This would lead the proportion of the income of earners below x, to the total income of the entire population to be \dfrac{1}{3}

    Could you go from there?

    The real problem solving is really just how to represent the total income of the people of income less than x.
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    (Original post by Phichi)
    I have to agree the wording is some what ambiguous.

    So, 'Further, let θ(p) be the proportion of the total income which is earned by people with income less than x as a function of the proportion p of the population which has income less than x'.

    I think you're simply finding the proportion of the total income due to the people with income less than x (p).

    So lets say, 100 people have income less than x, and the sum of all the incomes for these 100 people is £10.

    The total income of all N of the population is say, £30.

    This would lead the proportion of the income of earners below x, to the total income of the entire population to be \dfrac{1}{3}

    Could you go from there?
    But how can we work out the total income of the population using our functions?
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    (Original post by newblood)
    But how can we work out the total income of the population using our functions?
    Well, if you had a total income of £1000, spread amongst 50 people, the average is \dfrac{1000}{50} = £20

    So if you were given the fact that a population had N people, and an average income of say, A, then the total is just NA.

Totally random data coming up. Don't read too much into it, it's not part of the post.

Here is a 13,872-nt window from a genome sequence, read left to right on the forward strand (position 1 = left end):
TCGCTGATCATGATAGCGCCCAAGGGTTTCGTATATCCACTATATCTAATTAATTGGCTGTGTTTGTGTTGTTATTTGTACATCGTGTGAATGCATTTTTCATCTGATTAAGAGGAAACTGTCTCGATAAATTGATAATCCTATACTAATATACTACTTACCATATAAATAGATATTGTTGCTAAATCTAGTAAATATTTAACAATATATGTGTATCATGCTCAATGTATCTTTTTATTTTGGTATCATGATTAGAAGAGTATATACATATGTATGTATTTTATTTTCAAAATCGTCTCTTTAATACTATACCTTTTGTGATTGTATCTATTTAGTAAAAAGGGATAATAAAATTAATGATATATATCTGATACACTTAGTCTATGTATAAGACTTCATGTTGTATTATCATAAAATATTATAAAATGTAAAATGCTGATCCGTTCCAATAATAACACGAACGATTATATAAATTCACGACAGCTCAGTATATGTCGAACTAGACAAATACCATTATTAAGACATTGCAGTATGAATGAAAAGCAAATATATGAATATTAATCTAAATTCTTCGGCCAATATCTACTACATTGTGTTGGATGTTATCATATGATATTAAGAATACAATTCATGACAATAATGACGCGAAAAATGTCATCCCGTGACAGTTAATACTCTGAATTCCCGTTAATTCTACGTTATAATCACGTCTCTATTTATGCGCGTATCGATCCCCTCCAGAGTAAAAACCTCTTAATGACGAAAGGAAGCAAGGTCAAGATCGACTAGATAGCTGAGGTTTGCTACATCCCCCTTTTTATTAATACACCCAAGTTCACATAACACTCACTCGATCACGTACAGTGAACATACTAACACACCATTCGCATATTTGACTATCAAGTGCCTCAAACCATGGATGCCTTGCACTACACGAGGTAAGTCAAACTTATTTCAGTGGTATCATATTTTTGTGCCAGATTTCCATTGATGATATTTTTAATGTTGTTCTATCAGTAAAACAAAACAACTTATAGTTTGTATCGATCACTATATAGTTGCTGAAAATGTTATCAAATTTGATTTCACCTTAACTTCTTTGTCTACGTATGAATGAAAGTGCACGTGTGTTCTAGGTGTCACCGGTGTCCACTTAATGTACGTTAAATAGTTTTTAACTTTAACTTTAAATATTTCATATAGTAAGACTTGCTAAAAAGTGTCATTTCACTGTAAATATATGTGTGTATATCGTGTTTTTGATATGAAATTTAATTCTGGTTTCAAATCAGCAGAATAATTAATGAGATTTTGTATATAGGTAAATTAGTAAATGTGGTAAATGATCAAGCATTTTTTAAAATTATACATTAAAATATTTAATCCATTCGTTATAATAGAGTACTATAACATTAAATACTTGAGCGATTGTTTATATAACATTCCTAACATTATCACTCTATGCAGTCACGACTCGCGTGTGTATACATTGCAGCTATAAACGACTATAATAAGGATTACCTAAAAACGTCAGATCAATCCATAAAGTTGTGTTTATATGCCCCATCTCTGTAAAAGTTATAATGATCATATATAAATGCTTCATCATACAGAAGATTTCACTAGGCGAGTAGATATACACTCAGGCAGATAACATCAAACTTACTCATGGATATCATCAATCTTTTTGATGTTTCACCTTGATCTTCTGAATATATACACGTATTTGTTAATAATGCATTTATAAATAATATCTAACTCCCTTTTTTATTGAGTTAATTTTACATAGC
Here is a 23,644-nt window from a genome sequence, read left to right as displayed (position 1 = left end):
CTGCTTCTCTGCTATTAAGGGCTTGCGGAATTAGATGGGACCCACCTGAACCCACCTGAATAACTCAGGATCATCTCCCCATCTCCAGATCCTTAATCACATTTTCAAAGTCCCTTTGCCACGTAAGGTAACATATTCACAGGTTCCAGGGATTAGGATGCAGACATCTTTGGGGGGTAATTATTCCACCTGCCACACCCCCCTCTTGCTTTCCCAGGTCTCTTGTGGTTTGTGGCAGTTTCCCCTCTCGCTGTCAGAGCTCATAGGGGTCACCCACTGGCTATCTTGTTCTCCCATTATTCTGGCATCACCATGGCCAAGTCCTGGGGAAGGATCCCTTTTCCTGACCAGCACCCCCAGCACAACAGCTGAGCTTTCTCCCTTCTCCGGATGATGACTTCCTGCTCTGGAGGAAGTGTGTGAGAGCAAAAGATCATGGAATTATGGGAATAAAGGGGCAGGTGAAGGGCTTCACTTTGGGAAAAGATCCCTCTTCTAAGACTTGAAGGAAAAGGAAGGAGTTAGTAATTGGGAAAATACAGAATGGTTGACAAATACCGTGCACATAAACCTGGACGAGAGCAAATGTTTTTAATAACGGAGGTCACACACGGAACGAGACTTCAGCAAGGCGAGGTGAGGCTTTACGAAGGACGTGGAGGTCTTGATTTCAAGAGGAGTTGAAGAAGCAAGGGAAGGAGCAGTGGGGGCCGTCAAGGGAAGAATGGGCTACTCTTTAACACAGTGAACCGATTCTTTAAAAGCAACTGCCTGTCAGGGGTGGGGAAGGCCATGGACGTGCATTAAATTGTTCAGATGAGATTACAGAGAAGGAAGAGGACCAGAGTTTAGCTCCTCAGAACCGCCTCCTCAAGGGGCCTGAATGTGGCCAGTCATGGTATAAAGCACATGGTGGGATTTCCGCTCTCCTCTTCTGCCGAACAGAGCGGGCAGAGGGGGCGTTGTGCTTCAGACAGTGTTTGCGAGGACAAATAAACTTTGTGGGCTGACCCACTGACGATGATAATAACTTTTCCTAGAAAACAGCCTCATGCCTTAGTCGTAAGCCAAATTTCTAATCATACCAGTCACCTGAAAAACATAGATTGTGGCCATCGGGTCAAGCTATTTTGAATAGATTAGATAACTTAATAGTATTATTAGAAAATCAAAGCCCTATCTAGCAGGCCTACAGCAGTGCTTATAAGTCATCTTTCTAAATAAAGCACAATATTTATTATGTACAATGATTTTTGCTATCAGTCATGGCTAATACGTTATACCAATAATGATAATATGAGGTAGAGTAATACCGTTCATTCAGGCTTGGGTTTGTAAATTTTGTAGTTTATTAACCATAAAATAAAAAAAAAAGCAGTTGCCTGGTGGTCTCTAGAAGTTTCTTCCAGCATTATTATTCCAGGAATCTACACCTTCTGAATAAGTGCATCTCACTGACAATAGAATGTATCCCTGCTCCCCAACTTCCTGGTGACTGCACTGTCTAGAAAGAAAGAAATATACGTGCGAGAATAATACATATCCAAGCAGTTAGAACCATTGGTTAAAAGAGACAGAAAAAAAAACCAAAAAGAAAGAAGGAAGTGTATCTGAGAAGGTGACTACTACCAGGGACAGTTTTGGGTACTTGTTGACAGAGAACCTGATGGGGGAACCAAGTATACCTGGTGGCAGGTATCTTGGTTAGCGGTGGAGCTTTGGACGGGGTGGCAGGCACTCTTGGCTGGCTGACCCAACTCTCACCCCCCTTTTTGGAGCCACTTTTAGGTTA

p is the proportion of people with income less than x, if given a population of N people, this equates to NP people with income less than x.
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    (Original post by Phichi)
    Well, if you had a total income of £1000, spread amongst 50 people, the average is \dfrac{1000}{50} = £20

    So if you were given the fact that a population had N people, and an average income of say, A, then the total is just NA.

    p is the proportion of people with income less than x, if given a population of N people, this equates to NP people with income less than x.
    But were not told how many people are in the population. Atleast I cant see how to work it out
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    (Original post by newblood)
    But were not told how many people are in the population. Atleast I cant see how to work it out
    Assume the population is just N.

    For the first question, finding an expression for \mu

    I'd go about it like so:

    Let the total income of the population be represented by T

    T = \displaystyle N\int_0^{\infty} xf(x) \, dx

    This gives you the total income. Nf(x)dx is the number of people with income lying between x and x+dx.

    Thus xNf(x)dx gives you the sum of their incomes. Integrating from 0 to infinity gives you the total income.

    The average is just the total divided by the number of people, N.

    \mu = \displaystyle \int_0^{\infty} xf(x) \, dx \equiv \dfrac{T}{N}


    \theta (p) is just a proportion, you should have N in both your numerator and denominator, which will cancel.